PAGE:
The announcement comes one month after IBM unveiled a $3 billion investment over the next five years in chip research and development to find a game-changing breakthrough that can help revive its slumping hardware unit.

Unlike most chips, which operate on pre written paths, IBM’s version processes data in realtime and is capable of dealing with ambiguity, the company said. It runs on the energy equivalent of a hearing aid.

Built on Samsung Electro-Mechanics Co Ltd’s 28nm process technology, the chip only consumes 70mW of energy.

A product of almost a decade of research, the chip aims to bridge the divide between existing computers and the brain’s high cognitive power and low energy use.

“After years of collaboration with IBM, we are now a step closer to building a computer similar to our brain,” said Professor Rajit Manohar at Cornell Tech, where the chip was designed.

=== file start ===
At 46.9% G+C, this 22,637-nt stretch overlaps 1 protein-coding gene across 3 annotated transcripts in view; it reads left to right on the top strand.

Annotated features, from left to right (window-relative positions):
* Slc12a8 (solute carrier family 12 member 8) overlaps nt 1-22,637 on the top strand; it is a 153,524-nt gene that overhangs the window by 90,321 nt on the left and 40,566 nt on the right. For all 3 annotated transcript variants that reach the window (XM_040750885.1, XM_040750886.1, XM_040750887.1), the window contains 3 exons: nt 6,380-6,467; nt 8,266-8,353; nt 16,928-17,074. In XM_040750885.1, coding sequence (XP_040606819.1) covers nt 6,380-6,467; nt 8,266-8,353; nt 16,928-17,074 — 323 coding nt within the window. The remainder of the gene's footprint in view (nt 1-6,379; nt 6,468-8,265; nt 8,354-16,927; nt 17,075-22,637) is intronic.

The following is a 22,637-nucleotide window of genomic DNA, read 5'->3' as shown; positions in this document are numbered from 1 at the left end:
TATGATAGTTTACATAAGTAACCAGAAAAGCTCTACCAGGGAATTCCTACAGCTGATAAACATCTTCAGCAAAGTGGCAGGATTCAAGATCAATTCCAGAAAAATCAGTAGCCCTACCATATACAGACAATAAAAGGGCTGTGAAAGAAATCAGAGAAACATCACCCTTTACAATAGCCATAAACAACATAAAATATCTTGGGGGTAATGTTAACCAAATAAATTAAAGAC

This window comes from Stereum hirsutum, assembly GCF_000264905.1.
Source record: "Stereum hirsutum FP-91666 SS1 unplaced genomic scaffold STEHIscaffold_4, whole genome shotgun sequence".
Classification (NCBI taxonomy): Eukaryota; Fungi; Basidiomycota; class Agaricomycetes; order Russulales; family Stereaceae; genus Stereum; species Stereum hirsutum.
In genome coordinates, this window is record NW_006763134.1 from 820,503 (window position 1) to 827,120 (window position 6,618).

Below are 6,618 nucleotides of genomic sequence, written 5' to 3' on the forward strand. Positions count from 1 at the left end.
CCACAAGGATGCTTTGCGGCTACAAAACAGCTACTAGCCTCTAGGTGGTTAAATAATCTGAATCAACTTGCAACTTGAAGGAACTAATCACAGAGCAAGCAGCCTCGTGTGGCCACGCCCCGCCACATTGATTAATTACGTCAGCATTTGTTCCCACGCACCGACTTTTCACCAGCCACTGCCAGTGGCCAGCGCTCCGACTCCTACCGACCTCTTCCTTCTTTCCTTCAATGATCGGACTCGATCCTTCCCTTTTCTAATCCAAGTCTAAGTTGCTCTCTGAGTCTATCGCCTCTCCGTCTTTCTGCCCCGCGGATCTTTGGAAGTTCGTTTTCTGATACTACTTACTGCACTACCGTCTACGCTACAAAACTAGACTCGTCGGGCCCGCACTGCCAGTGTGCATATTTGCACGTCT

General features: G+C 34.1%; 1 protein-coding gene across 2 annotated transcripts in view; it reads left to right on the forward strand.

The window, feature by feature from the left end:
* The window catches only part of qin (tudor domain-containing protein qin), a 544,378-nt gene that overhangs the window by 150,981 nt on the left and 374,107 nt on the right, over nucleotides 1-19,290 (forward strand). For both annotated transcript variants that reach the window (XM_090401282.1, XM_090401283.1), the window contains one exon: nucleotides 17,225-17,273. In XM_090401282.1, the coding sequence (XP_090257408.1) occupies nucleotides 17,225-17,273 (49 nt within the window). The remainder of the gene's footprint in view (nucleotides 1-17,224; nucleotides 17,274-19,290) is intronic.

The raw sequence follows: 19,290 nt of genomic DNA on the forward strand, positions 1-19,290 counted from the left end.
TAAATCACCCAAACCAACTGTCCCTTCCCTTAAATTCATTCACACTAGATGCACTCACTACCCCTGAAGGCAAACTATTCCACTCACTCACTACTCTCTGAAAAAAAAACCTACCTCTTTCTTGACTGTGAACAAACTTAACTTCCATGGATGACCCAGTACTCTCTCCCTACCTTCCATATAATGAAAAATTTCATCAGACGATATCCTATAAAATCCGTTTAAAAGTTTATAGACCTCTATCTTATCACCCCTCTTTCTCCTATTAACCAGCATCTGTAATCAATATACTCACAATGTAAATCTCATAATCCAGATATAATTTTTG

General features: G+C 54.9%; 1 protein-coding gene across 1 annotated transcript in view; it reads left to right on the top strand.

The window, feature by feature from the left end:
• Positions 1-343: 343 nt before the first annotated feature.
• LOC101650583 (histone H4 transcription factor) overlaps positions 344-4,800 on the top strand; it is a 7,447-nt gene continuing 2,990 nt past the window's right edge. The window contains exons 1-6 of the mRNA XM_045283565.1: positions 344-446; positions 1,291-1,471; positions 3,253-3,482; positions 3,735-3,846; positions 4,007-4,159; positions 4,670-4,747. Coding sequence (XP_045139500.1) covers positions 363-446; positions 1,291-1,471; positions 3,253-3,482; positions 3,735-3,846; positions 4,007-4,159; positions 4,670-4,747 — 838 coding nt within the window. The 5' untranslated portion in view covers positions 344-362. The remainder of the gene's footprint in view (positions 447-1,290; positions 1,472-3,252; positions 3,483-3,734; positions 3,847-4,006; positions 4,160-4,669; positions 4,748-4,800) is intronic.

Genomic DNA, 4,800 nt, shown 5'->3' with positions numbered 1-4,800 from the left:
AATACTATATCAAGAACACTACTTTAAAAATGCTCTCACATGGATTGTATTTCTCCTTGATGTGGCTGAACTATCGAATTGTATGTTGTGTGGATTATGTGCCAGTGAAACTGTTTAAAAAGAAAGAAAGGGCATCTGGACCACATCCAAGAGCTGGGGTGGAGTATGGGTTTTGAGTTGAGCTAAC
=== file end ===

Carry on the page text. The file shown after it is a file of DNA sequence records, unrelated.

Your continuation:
The chip contains one million programmable neurons and could allow a thermometer to scan and smell chemical signals and deliver a diagnosis, or help a search and rescue robot to identify people in need during a disaster, the company said.

IBM hopes it can integrate multi-sensory processing into mobile devices and says the chip can handle future advances in memory, 3G integration, logic and sensor technologies.

News Courtesy: TOI

Here comes the newer concept of supercapacitor to store energy via running electric cables.


One of the fundamental challenges of battery technology is that lithium-ion batteries — by far the best general option for energy storage currently in wide commercial use — are intrinsically bulky and heavy. A new research team at the University of Central Florida believes they can challenge that problem by turning copper wires into supercapacitors, then embedding those wires into the fabric of your clothing or the body of a device. In theory, they could also be embedded throughout the body of a car, significantly boosting total energy storage and freeing up space in the trunk.